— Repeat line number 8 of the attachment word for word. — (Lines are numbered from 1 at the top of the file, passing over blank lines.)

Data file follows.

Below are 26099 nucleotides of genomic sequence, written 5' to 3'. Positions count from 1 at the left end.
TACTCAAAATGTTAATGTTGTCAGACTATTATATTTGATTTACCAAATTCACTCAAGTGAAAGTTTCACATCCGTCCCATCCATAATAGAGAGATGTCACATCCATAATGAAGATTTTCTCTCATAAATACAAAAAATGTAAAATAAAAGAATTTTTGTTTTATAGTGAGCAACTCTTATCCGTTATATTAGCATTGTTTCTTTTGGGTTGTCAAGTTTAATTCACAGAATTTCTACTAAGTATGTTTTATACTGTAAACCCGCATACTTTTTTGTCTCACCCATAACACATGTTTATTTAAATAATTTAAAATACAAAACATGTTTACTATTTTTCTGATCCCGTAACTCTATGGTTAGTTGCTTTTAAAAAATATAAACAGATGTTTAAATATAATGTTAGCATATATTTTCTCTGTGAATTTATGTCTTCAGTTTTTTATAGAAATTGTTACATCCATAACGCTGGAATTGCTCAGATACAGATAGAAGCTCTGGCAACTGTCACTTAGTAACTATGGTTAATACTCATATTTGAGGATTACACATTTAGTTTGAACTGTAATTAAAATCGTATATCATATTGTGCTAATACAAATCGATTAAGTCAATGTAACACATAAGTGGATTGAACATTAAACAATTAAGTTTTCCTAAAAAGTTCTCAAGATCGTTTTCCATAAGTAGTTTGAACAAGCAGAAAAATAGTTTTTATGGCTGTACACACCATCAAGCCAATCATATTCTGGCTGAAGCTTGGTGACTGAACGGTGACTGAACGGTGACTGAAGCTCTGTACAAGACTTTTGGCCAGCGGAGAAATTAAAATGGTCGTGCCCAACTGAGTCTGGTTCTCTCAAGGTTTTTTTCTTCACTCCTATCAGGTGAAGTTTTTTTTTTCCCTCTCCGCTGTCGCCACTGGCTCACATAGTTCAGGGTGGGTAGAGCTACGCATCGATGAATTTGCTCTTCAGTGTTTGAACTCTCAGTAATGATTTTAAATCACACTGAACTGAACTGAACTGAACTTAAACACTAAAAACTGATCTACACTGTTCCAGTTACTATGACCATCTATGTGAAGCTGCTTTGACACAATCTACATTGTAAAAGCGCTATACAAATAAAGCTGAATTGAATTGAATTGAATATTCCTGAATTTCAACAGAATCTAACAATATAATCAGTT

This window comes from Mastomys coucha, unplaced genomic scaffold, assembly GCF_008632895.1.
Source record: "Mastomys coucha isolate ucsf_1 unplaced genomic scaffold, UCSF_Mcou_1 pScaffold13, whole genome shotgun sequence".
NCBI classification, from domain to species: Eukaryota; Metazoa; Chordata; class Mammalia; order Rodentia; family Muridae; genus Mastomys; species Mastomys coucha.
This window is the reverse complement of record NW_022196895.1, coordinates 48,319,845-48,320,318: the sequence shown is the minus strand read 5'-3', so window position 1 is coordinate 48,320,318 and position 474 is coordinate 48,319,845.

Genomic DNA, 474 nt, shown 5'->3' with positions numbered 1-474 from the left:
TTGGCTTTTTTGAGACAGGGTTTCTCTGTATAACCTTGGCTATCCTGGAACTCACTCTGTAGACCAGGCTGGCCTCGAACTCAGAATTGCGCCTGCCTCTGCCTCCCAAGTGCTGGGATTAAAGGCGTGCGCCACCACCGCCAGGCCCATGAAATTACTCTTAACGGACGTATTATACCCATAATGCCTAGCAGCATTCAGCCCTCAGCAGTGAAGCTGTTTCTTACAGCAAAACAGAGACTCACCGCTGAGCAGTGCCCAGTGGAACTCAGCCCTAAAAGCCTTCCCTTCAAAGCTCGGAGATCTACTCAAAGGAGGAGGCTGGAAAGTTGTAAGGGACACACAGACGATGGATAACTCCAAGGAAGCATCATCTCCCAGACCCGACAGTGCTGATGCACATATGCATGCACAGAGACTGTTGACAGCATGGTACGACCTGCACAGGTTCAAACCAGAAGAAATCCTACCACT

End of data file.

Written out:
TTGGCTTTTTTGAGACAGGGTTTCTCTGTATAACCTTGGCTATCCTGGAACTCACTCTGTAGACCAGGCTGGCCTCGAACTCAGAATTGCGCCTGCCTCTGCCTCCCAAGTGCTGGGATTAAAGGCGTGCGCCACCACCGCCAGGCCCATGAAATTACTCTTAACGGACGTATTATACCCATAATGCCTAGCAGCATTCAGCCCTCAGCAGTGAAGCTGTTTCTTACAGCAAAACAGAGACTCACCGCTGAGCAGTGCCCAGTGGAACTCAGCCCTAAAAGCCTTCCCTTCAAAGCTCGGAGATCTACTCAAAGGAGGAGGCTGGAAAGTTGTAAGGGACACACAGACGATGGATAACTCCAAGGAAGCATCATCTCCCAGACCCGACAGTGCTGATGCACATATGCATGCACAGAGACTGTTGACAGCATGGTACGACCTGCACAGGTTCAAACCAGAAGAAATCCTACCACT